Kyle’s Gnome Dome

dome exterior

Guest Post by Collin Vickers

Kyle Yoder, self-taught builder extraordinaire, uses science and ingenuity to turn others’ trash into his own treasure.

Kyle’s visionary experiment, the Gnome Dome, is arguably the most unique abode at Dancing Rabbit Eco-village. Orphaned by its prior owner and condemned to destruction due to a gnarly mold infestation, the Dome was nearly demolished several years ago, but Kyle recognized great potential in the structure and convinced the village to let him solve its problems. Now it stands as a testament to how, with a little tender loving care, even the most humble of experimental tiny houses can evolve to become a beautiful marriage of mad science and aesthetic brilliance.

Construction 1

The Dome’s walls, resting on a gravel foundation, are comprised of polypropylene bags that are filled with a road base mixture of gravel and sand. These bags are laid in courses atop one another like bricks, the highest courses being laid in ever tightening concentric rings to form a vaulted dome. The Gnome Dome might be more accurately described as an igloo in shape, with an arched, tunnel-like foyer at the threshold that was erected with the aid of a temporary wooden frame. All told, the inside measures a scant 80 square feet, making it an excellent model of a cozy hermitage. In future years, Kyle will terrace the outside of the building and cover it with earth to be planted as a living roof. The structure is made almost entirely with recycled and reclaimed materials, giving it an out-of-pocket expense of only $3000, not counting the sweat equity Kyle has invested throughout the construction process to elevate mundane constituent parts into stunning works of art.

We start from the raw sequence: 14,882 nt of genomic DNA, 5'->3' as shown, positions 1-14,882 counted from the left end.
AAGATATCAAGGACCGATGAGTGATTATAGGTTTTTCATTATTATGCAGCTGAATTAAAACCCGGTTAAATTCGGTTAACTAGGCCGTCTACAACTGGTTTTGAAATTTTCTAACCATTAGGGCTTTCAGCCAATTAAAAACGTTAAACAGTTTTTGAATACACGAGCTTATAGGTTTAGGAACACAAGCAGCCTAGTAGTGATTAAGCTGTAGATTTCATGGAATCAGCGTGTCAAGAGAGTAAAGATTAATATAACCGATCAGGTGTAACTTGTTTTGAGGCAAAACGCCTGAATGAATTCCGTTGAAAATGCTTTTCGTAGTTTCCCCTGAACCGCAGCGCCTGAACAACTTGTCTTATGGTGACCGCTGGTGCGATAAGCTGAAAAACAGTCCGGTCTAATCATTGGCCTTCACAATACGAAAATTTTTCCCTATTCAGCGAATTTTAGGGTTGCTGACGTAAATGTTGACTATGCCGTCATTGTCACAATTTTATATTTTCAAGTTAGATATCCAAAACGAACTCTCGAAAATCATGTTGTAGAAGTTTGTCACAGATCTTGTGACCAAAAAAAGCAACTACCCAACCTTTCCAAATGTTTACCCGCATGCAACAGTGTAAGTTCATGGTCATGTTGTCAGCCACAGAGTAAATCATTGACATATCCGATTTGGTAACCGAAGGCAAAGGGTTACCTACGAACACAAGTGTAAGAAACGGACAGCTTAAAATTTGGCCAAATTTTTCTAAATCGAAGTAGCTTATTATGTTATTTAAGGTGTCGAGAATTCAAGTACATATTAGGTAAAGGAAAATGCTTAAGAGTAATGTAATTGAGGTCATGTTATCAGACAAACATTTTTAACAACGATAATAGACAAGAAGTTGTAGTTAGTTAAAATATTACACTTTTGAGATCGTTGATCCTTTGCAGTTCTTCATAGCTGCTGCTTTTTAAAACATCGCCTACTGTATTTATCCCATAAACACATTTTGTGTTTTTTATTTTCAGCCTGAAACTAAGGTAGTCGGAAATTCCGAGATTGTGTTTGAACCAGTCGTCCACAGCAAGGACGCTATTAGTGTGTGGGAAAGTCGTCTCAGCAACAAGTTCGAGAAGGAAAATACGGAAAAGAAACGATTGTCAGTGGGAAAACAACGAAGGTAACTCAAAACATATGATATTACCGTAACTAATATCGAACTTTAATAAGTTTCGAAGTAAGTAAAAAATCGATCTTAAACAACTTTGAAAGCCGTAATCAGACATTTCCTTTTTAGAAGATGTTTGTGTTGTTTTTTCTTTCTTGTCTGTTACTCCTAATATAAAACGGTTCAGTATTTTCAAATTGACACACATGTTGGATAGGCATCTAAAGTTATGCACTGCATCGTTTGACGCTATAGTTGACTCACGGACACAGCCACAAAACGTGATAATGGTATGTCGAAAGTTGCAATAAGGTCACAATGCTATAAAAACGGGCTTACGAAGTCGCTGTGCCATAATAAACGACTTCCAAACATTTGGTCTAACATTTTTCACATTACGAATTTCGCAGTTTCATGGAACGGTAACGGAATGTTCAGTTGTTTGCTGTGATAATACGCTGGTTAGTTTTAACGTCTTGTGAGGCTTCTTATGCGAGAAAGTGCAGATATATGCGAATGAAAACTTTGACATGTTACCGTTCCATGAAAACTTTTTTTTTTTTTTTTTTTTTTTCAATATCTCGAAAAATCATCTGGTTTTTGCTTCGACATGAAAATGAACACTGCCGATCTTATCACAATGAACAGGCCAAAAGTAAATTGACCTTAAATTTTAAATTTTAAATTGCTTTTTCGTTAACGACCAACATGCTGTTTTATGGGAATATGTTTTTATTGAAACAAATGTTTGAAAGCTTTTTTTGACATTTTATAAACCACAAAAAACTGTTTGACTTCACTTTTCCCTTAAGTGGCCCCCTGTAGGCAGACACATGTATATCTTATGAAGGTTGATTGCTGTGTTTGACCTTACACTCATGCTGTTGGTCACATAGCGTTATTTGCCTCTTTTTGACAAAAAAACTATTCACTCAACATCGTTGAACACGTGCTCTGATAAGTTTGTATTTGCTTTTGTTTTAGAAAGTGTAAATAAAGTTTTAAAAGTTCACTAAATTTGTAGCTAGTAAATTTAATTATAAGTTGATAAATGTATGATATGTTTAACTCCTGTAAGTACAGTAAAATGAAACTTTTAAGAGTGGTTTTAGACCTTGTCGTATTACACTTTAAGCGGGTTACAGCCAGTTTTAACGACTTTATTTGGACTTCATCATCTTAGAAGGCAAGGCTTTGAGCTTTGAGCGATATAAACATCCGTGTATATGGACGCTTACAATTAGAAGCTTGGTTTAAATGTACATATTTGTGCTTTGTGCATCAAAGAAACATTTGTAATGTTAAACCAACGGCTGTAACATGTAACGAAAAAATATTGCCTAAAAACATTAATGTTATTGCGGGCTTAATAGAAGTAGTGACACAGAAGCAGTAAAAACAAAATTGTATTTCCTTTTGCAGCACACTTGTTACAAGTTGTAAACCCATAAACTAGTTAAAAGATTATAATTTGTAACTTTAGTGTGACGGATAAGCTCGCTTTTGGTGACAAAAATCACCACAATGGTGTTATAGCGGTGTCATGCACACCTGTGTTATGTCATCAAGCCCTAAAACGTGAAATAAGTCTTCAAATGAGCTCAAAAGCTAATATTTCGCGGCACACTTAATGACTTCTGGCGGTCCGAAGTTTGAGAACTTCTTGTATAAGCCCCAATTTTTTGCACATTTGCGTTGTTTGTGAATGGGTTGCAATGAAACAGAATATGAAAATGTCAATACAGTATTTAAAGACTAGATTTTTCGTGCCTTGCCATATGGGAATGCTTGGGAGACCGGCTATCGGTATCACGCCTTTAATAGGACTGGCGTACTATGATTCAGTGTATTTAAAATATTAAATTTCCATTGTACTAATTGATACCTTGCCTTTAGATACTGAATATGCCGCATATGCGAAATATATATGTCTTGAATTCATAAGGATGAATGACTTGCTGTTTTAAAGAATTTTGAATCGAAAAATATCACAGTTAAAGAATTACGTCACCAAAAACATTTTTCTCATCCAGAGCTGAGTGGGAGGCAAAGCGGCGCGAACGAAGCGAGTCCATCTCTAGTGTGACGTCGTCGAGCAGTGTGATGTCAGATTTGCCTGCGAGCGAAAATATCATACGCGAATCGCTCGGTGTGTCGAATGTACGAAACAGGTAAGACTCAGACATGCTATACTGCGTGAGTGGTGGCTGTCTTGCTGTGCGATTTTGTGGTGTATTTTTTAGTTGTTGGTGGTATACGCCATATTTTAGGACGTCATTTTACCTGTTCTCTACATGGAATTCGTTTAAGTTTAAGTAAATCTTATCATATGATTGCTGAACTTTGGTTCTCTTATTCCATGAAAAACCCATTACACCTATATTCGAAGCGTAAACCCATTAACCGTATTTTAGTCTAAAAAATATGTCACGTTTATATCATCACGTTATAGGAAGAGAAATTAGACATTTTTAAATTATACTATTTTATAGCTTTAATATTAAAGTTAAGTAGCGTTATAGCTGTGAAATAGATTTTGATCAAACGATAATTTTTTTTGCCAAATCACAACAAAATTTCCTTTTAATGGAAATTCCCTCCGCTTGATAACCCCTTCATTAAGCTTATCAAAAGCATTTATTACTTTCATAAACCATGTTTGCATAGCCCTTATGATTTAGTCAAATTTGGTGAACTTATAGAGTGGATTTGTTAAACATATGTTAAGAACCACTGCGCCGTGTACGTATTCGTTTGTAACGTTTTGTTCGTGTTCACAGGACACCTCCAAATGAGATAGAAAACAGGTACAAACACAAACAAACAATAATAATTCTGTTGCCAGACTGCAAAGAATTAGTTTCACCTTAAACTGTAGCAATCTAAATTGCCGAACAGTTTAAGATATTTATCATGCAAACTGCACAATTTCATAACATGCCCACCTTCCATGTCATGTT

Construction 2

When Kyle inherited the building it was prone to mold growth due to moisture wicking up and into the building from the soil surrounding and underlying the foundation, so he set out to make a few necessary improvements. First he installed an interior moisture barrier, which he then overlaid with rigid foam insulation. Due to the curvaceous contours of the building, there were no straight lines or right angles to work with. When it came time to apply the finished façade of wainscoting, each piece had to be specially measured and cut. Above the wainscoting, where the walls blend seamlessly with the domed ceiling, he applied earthen plaster and a white lime wash to maximize the light-reflective properties of the surface.

Construction 3